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We drive out of Bamyan back to Kabul via the Shomali Plain. If we leave early enough we can arrive in Kabul in the late af- ternoon, leaving you some more time for shopping or more sightseeing there.

You may for example drive across the Kabul river to see the newly re-built and re-opened Barbur Garden.

The gardens were built in the mid-16th century at the behest of the first Mogul emperor of India, Zahir-ed-Din Mohammad Babur Shah and remain one of the few cultural landscapes in Afghanistan to retain their original shape. The entrance to the gardens is from the Sarak-e-Chilsitun main road that runs in front of the mountain. The gardens start out as a gentle climb up the mountainside. The last stretch is steeper, but it is worth going all the way up. Tucked away on the final terrace at the top is the tomb of the former king himself, Babur Shah. Just below them is a wonderful little mar- ble mosque built by Babur’s successor, Shah Jahan, also dating from mid-1600. There is a restaurant is towards the top end of the gardens with a breath-taking view over Kabul below and the mountains beyond. The Great Babur had two wishes, he asked to be buried in the gardens he loved so much upon his death, which was in 1530 in Agra & was move from India to Kabul & that nothing should cover his grave. This was honoured until Nadir Shah decided to build a small pavilion over it. Now it has been restored to its original glory follow- ing his last wish.


We make our way to Herat.

For the moment the Central Road leading west from Kabul is too inaccessible to be driven in acceptable speed and safety. Two decades of conflicts left the road in disarray and is only now being re-built. Hence for the moment we recommend to fly from Kabul to Herat. As soon as the Central Road is back on track we will put our customers to the choice.

After arrival in Herat we will transfer you to the guesthouse where you may rest for a while before lunch and exploring some of the sights of Herat. Afghan Logistics & Tours have a local partner company in Herat who is supplying us with vehicles of equally high standards as our own in Kabul.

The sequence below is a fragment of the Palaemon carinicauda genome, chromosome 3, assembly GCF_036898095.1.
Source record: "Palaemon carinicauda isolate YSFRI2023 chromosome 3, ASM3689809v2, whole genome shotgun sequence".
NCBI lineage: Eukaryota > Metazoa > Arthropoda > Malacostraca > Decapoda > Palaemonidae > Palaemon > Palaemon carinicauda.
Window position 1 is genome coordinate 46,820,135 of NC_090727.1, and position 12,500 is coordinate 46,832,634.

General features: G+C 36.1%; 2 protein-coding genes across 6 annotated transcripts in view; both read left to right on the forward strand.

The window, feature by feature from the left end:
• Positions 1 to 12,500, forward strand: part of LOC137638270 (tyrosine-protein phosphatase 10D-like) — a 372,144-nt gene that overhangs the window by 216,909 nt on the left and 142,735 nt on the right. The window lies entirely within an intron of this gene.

The sites in Herat are plenty and we can only give a selection of a few highlights here. Feel free to bring up other sites you wish to see instead.

Citadel: dating from 1305 the original settlement of Herat is older. Walking around the battlements and towers gives great views onto the city and surrounding areas.

The Friday Mosque: one of the major sites in Afghanistan. Its humble origins stem from the 12th century and up to the 1940s it has been a rather plain building. Only from then onward was the entire complex decorated with tiles from the tile factory located on the grounds of the Mosque.

Shopping: north of the Friday Mosque we will find handicraft shops which among others sell the trade- mark of Herati crafts: mouth-blown blue glass with bubbles in it.

Gazargah: A highlight of Herat is the Sufi shrine of Gazargh, where the Sufi poet Abdullah Ansari (1006—1089) is buried.



On day 7 we drive to the Minaret of Jam.

The drive there takes almost 15 hours. The minaret is one of the most mysterious structures in the coun- try. It is located in a place so isolated that it was not re-discovered until 1943. The structure stand 65m tall and leans off the vertical. Its age is not clear even though its inscriptions date to the 12th century. This gave rise to the theory over the purpose of the minaret: some scholars claim that it was part of the capital Firuzkoh in the Ghorid period

We may camp nearby and—after exploring the minaret— and drive back on day 8 to Herat.

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